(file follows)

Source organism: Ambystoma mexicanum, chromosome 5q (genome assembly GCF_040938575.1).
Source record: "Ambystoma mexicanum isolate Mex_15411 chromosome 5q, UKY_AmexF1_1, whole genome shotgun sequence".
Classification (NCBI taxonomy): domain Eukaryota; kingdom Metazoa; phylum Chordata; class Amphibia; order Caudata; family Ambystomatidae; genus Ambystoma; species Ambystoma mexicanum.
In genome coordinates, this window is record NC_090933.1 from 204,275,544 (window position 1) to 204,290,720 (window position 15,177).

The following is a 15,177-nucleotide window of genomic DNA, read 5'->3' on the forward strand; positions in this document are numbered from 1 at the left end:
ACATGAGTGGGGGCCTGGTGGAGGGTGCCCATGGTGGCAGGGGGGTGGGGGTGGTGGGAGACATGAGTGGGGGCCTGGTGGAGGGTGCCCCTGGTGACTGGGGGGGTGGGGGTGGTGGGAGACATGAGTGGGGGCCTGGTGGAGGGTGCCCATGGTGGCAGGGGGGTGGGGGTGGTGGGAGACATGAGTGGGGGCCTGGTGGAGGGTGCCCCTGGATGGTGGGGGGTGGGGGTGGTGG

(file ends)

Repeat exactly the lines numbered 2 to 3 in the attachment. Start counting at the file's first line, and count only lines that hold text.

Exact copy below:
Source record: "Ambystoma mexicanum isolate Mex_15411 chromosome 5q, UKY_AmexF1_1, whole genome shotgun sequence".
Classification (NCBI taxonomy): domain Eukaryota; kingdom Metazoa; phylum Chordata; class Amphibia; order Caudata; family Ambystomatidae; genus Ambystoma; species Ambystoma mexicanum.